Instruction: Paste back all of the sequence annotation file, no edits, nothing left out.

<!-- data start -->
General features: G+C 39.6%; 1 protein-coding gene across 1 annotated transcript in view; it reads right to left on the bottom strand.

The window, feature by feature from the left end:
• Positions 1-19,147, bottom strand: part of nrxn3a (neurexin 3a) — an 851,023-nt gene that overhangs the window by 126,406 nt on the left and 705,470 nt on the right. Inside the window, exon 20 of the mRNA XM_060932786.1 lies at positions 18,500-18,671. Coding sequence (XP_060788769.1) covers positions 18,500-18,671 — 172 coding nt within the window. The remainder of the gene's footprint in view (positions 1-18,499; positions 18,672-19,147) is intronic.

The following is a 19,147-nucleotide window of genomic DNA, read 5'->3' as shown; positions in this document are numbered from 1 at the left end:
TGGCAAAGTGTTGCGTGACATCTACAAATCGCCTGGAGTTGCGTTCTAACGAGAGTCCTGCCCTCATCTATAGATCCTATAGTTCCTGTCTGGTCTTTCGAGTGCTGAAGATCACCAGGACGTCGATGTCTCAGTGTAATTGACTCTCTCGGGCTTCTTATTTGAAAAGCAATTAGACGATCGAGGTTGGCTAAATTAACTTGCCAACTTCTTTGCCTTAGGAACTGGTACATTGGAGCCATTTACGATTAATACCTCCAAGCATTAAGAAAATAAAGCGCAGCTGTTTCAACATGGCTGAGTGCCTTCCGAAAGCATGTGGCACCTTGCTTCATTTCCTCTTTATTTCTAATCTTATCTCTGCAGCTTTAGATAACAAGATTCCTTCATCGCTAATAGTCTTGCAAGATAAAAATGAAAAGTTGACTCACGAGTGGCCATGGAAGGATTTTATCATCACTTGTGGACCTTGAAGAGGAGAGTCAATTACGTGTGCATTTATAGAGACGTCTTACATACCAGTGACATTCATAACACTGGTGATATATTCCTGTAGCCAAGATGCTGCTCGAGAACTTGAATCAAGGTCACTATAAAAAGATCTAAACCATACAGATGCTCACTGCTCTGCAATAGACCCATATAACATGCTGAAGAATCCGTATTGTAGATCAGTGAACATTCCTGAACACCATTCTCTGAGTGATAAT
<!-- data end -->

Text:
General features: G+C 39.6%; 1 protein-coding gene across 1 annotated transcript in view; it reads right to left on the bottom strand.

The window, feature by feature from the left end:
• Positions 1-19,147, bottom strand: part of nrxn3a (neurexin 3a) — an 851,023-nt gene that overhangs the window by 126,406 nt on the left and 705,470 nt on the right. Inside the window, exon 20 of the mRNA XM_060932786.1 lies at positions 18,500-18,671. Coding sequence (XP_060788769.1) covers positions 18,500-18,671 — 172 coding nt within the window. The remainder of the gene's footprint in view (positions 1-18,499; positions 18,672-19,147) is intronic.

The following is a 19,147-nucleotide window of genomic DNA, read 5'->3' as shown; positions in this document are numbered from 1 at the left end:
TGGCAAAGTGTTGCGTGACATCTACAAATCGCCTGGAGTTGCGTTCTAACGAGAGTCCTGCCCTCATCTATAGATCCTATAGTTCCTGTCTGGTCTTTCGAGTGCTGAAGATCACCAGGACGTCGATGTCTCAGTGTAATTGACTCTCTCGGGCTTCTTATTTGAAAAGCAATTAGACGATCGAGGTTGGCTAAATTAACTTGCCAACTTCTTTGCCTTAGGAACTGGTACATTGGAGCCATTTACGATTAATACCTCCAAGCATTAAGAAAATAAAGCGCAGCTGTTTCAACATGGCTGAGTGCCTTCCGAAAGCATGTGGCACCTTGCTTCATTTCCTCTTTATTTCTAATCTTATCTCTGCAGCTTTAGATAACAAGATTCCTTCATCGCTAATAGTCTTGCAAGATAAAAATGAAAAGTTGACTCACGAGTGGCCATGGAAGGATTTTATCATCACTTGTGGACCTTGAAGAGGAGAGTCAATTACGTGTGCATTTATAGAGACGTCTTACATACCAGTGACATTCATAACACTGGTGATATATTCCTGTAGCCAAGATGCTGCTCGAGAACTTGAATCAAGGTCACTATAAAAAGATCTAAACCATACAGATGCTCACTGCTCTGCAATAGACCCATATAACATGCTGAAGAATCCGTATTGTAGATCAGTGAACATTCCTGAACACCATTCTCTGAGTGATAAT